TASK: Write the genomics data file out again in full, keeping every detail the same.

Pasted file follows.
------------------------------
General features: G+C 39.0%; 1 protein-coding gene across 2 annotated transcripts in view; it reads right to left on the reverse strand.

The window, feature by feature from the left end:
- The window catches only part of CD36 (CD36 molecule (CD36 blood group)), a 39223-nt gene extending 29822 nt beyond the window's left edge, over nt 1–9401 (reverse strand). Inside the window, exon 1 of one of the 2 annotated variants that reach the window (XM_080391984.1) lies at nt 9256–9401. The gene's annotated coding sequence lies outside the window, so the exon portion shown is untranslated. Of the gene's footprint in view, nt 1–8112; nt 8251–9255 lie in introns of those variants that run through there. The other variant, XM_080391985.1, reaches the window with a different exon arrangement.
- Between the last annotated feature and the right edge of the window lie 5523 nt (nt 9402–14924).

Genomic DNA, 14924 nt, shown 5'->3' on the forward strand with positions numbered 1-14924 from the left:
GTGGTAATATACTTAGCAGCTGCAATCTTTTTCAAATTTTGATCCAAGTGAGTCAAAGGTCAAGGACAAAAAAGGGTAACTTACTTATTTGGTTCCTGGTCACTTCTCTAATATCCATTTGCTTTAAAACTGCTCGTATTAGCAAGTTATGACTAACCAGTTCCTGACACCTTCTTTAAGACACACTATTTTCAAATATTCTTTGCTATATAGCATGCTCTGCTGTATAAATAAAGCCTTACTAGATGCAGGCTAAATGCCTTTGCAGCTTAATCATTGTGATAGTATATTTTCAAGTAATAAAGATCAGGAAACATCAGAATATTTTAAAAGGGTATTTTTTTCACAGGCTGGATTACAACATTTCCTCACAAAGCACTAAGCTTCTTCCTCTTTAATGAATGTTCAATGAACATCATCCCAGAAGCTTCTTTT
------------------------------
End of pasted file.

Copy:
General features: G+C 39.0%; 1 protein-coding gene across 2 annotated transcripts in view; it reads right to left on the reverse strand.

The window, feature by feature from the left end:
- The window catches only part of CD36 (CD36 molecule (CD36 blood group)), a 39223-nt gene extending 29822 nt beyond the window's left edge, over nt 1–9401 (reverse strand). Inside the window, exon 1 of one of the 2 annotated variants that reach the window (XM_080391984.1) lies at nt 9256–9401. The gene's annotated coding sequence lies outside the window, so the exon portion shown is untranslated. Of the gene's footprint in view, nt 1–8112; nt 8251–9255 lie in introns of those variants that run through there. The other variant, XM_080391985.1, reaches the window with a different exon arrangement.
- Between the last annotated feature and the right edge of the window lie 5523 nt (nt 9402–14924).

Genomic DNA, 14924 nt, shown 5'->3' on the forward strand with positions numbered 1-14924 from the left:
GTGGTAATATACTTAGCAGCTGCAATCTTTTTCAAATTTTGATCCAAGTGAGTCAAAGGTCAAGGACAAAAAAGGGTAACTTACTTATTTGGTTCCTGGTCACTTCTCTAATATCCATTTGCTTTAAAACTGCTCGTATTAGCAAGTTATGACTAACCAGTTCCTGACACCTTCTTTAAGACACACTATTTTCAAATATTCTTTGCTATATAGCATGCTCTGCTGTATAAATAAAGCCTTACTAGATGCAGGCTAAATGCCTTTGCAGCTTAATCATTGTGATAGTATATTTTCAAGTAATAAAGATCAGGAAACATCAGAATATTTTAAAAGGGTATTTTTTTCACAGGCTGGATTACAACATTTCCTCACAAAGCACTAAGCTTCTTCCTCTTTAATGAATGTTCAATGAACATCATCCCAGAAGCTTCTTTT